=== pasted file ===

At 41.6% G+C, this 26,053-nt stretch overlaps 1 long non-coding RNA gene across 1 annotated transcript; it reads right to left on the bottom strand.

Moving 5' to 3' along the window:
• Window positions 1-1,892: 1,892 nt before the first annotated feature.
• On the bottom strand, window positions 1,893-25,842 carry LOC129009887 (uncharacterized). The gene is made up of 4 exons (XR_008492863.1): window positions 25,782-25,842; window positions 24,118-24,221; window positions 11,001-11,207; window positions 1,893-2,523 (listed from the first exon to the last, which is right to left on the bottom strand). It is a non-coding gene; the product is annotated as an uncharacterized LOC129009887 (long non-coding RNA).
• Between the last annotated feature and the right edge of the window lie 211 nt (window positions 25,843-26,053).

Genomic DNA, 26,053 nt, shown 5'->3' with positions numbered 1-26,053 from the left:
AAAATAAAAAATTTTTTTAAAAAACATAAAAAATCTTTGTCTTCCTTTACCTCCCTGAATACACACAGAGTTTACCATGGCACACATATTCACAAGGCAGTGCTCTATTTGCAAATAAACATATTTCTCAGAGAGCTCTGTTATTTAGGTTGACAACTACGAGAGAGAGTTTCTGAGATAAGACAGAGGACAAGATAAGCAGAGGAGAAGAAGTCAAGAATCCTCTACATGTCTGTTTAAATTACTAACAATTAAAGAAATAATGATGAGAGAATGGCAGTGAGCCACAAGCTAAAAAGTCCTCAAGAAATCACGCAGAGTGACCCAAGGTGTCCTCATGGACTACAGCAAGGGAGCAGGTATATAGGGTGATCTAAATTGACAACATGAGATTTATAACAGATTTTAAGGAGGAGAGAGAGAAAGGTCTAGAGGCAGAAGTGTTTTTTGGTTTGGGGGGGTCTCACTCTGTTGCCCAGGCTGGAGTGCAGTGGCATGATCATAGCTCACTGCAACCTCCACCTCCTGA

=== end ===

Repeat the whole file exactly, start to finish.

At 41.6% G+C, this 26,053-nt stretch overlaps 1 long non-coding RNA gene across 1 annotated transcript; it reads right to left on the bottom strand.

Moving 5' to 3' along the window:
• Window positions 1-1,892: 1,892 nt before the first annotated feature.
• On the bottom strand, window positions 1,893-25,842 carry LOC129009887 (uncharacterized). The gene is made up of 4 exons (XR_008492863.1): window positions 25,782-25,842; window positions 24,118-24,221; window positions 11,001-11,207; window positions 1,893-2,523 (listed from the first exon to the last, which is right to left on the bottom strand). It is a non-coding gene; the product is annotated as an uncharacterized LOC129009887 (long non-coding RNA).
• Between the last annotated feature and the right edge of the window lie 211 nt (window positions 25,843-26,053).

Genomic DNA, 26,053 nt, shown 5'->3' with positions numbered 1-26,053 from the left:
AAAATAAAAAATTTTTTTAAAAAACATAAAAAATCTTTGTCTTCCTTTACCTCCCTGAATACACACAGAGTTTACCATGGCACACATATTCACAAGGCAGTGCTCTATTTGCAAATAAACATATTTCTCAGAGAGCTCTGTTATTTAGGTTGACAACTACGAGAGAGAGTTTCTGAGATAAGACAGAGGACAAGATAAGCAGAGGAGAAGAAGTCAAGAATCCTCTACATGTCTGTTTAAATTACTAACAATTAAAGAAATAATGATGAGAGAATGGCAGTGAGCCACAAGCTAAAAAGTCCTCAAGAAATCACGCAGAGTGACCCAAGGTGTCCTCATGGACTACAGCAAGGGAGCAGGTATATAGGGTGATCTAAATTGACAACATGAGATTTATAACAGATTTTAAGGAGGAGAGAGAGAAAGGTCTAGAGGCAGAAGTGTTTTTTGGTTTGGGGGGGTCTCACTCTGTTGCCCAGGCTGGAGTGCAGTGGCATGATCATAGCTCACTGCAACCTCCACCTCCTGA